Title:
Removable verticle media insert system for air treatment
Kind Code:
A1


Abstract:
A support framework for containing a granular medium that is used to remediate corrosive vaporous pollutants in an air stream. The support framework is situated within a plenum and comprises two concentric open-lattice weave cylinders made from corrosion resistant fiberglass reinforced plastic (FRP). The cylinders are of differing diameters and the granular medium is placed into and contained within the open space formed between the inside wall of the outer cylinder and the outside wall of the inner cylinder. The open-lattice weave design allows a greater radial flow through the medium per unit of time, doing so with less pressure drop and using less energy than the prior art. The use of FRP to form the cylinder walls allows creation of large units that are suitable for use in municipal and industrial settings, which was not possible previously.



Inventors:
Crawford, Martin J. (Stateline, NV, US)
Jones, Jeff (Belton, TX, US)
Application Number:
11/800517
Publication Date:
11/13/2008
Filing Date:
05/07/2007
Primary Class:
Other Classes:
55/500, 55/517, 95/90, 95/273
International Classes:
B01D24/08; B01D35/00; B01D53/04
View Patent Images:
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Primary Examiner:
LAWRENCE JR, FRANK M
Attorney, Agent or Firm:
William S. Bernheim (Dixon, CA, US)
Claims:
What is claimed is:

1. A media support wall framework comprising three layers of material that are fused into a single sheet; 1. an external layer of corrosion resistant Fiberglass Reinforced Plastic (FRP) that is created in the form of an open-weave diamond shaped lattice having a 65% to 75% ratio of through space between the bands of FRP material, 2. a central layer of corrosion resistant plastic screening material having a pore size comprising between 40% and 60% of said screen's total surface with said pores being slightly smaller than the granule size of the medium it is to be used to contain, and, 3. an internal layer designed and made of the same material and in the same pattern as the external layer and placed so as to be in alignment with the external latticework as closely as possible throughout the full vertical length of the cylinder wall, said framework being formed into an appropriate shape and a variety of sizes for the containment of granular organic porous remediation media suitable for treating contaminated air, including but not necessarily being limited to air containing corrosive vapors.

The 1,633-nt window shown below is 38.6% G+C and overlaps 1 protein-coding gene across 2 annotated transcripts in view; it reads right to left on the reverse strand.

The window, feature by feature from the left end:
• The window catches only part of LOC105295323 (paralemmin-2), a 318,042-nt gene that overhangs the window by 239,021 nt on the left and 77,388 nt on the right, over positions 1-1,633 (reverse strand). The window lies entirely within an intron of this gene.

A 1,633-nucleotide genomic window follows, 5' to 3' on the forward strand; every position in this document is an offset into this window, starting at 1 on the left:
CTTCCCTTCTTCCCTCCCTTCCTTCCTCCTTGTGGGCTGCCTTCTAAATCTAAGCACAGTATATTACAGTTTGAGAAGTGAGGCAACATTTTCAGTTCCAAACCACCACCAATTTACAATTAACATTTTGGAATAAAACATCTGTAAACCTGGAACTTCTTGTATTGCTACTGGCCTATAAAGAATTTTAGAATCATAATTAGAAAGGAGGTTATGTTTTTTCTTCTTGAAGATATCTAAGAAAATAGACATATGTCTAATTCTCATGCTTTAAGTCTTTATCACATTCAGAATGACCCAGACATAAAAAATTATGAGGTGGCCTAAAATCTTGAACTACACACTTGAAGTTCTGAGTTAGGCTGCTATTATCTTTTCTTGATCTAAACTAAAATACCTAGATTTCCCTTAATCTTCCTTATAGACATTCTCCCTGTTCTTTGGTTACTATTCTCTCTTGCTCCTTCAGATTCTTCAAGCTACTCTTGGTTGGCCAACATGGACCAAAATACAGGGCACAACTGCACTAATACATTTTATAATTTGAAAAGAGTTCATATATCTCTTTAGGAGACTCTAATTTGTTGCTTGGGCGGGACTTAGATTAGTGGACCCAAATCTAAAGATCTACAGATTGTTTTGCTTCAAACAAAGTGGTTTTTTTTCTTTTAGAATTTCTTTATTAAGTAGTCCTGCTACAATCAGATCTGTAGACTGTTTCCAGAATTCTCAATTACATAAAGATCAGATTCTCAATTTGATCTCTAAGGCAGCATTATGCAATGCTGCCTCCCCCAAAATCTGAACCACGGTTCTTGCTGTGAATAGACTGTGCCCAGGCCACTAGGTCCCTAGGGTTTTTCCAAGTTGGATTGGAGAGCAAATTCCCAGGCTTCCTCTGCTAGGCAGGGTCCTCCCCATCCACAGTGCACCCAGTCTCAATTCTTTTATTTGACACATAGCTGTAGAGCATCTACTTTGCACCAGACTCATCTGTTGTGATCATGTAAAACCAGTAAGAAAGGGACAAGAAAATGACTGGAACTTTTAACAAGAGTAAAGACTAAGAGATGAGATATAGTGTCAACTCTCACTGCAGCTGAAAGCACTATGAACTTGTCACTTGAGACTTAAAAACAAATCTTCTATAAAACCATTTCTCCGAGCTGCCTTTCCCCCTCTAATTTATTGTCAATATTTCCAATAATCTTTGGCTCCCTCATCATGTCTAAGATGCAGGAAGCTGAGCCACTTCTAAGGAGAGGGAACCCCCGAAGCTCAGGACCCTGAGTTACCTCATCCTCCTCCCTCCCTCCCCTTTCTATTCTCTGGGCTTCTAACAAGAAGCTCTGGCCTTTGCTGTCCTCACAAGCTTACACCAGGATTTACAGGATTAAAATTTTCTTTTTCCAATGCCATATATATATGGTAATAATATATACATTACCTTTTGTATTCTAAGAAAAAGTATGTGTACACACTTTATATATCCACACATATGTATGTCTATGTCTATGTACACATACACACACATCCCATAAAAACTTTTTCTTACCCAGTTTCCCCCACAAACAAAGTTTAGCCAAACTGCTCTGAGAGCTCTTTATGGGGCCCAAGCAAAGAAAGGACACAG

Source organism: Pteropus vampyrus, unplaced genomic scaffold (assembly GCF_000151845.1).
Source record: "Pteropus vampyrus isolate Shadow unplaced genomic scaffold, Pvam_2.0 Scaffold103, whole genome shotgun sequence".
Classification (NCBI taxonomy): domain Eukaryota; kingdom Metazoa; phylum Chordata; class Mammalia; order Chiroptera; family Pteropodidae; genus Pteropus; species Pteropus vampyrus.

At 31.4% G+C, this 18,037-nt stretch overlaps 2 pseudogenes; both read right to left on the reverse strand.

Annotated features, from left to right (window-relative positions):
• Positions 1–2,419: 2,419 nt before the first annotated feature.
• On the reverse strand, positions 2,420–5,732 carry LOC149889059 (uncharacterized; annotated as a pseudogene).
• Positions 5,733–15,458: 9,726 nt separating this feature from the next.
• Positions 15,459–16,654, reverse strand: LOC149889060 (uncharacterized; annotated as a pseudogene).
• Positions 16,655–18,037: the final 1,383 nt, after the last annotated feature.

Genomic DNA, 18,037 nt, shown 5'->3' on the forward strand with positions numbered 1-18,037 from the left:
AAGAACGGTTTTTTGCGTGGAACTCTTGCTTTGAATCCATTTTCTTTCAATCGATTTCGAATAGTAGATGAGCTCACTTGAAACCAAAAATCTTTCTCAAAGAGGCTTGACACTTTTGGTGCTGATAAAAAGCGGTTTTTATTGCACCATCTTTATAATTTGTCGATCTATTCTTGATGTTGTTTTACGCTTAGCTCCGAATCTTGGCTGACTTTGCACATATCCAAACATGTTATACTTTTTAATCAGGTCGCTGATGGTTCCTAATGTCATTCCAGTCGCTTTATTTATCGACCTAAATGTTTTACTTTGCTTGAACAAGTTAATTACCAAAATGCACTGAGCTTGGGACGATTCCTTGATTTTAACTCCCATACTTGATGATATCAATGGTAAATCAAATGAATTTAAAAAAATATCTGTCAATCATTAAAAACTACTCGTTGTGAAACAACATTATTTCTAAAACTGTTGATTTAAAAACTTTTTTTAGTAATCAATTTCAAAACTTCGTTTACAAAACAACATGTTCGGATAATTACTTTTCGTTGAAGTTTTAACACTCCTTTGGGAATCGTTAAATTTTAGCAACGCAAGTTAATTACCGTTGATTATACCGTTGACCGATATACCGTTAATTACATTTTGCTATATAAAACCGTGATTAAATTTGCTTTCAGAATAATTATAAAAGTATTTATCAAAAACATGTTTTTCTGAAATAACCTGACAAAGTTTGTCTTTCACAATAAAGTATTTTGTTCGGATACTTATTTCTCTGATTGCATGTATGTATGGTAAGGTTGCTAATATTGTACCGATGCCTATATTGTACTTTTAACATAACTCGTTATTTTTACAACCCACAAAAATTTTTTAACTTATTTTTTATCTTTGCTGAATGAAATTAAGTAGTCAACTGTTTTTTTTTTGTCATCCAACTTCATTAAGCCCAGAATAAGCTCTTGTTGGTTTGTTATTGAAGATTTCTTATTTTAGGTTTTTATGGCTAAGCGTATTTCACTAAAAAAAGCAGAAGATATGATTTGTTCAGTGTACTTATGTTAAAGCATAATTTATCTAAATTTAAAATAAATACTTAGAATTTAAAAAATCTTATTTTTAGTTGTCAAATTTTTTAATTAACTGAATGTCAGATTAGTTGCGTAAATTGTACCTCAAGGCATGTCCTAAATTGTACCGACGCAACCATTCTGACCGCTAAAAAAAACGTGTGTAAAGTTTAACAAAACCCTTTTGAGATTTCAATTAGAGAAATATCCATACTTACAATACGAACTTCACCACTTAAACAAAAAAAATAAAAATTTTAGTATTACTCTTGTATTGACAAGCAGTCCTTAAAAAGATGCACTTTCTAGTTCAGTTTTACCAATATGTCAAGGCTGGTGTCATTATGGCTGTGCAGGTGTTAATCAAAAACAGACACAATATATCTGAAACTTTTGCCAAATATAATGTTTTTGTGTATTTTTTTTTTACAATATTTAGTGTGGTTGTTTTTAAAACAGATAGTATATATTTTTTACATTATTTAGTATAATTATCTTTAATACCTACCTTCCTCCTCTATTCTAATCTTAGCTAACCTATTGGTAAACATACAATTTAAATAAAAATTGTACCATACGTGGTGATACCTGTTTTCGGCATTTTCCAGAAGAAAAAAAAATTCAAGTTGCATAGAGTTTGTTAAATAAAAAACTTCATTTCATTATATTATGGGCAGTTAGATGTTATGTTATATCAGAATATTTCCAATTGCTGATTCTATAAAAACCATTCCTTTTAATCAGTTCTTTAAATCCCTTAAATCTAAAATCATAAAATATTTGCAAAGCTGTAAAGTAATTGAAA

2. The media support wall of claim 1 in which the combined open pore space of the screen material and the FRP framework ranges from 25% to 35% of the total surface area of the support wall area.

3. The media support wall framework of claim 1 in which said framework is situated within a plenum having an air inlet, an air outlet, bottom, top and either multifaceted or cylindrical sidewall(s), and which plenum is formed having an appropriately anchored base section, and a removable split-top section, and within which are situated two separate, concentrically arranged media support cylinders of different diameters; said cylinders being aligned vertically coaxial with and extending from the top to the bottom of the solid, outer wall of the base section of the plenum, thus forming, between themselves, a space allowing of a uniform thickness of remediation media in a radial direction between the inlet manifold and outlet manifold of the plenum over the entire vertical length of the cylinders; the walls of said cylinders being of a proportionate size and thickness for use within plenums of greater or lesser size as the need may vary; and in which the cylindrical media support walls have an overall through space to solid surface ratio of between 28% and 34% for allowing passage of contaminated air from the inlet manifold, through the lateral support cylinder wall, into and through the remediation media, then through the central most support cylinder wall, and finally into an outlet manifold for discharge from the unit; said cylinder's walls being held at their proportionate distance from each other throughout their vertical lengths by their situation into prepared receptacles in the bottom plate of the base section of the plenum as well as by their situation within support collars at the top of the base section of said plenum, with optional cross braces serving as further support at the top of the cylinders in larger units; thus forming a media support system that is designed such that the support cylinders are not commonly removed during the process of removing and replacing spent remediation media particles.

4. The media support wall framework of claim 3 in which the bases of the two cylinders are conjoined by a solid FRP floor section, said cylinders being held at their proportionate distance from each other throughout their vertical lengths by said floor section in conjunction with their situation within support collars at the top of the base section of said plenum, with optional cross braces serving as further support at the top of the cylinders in larger units; thus forming a media support system in which the support cylinders are designed to be removed as a unit for purposes of removing and replacing spent remediation media particles.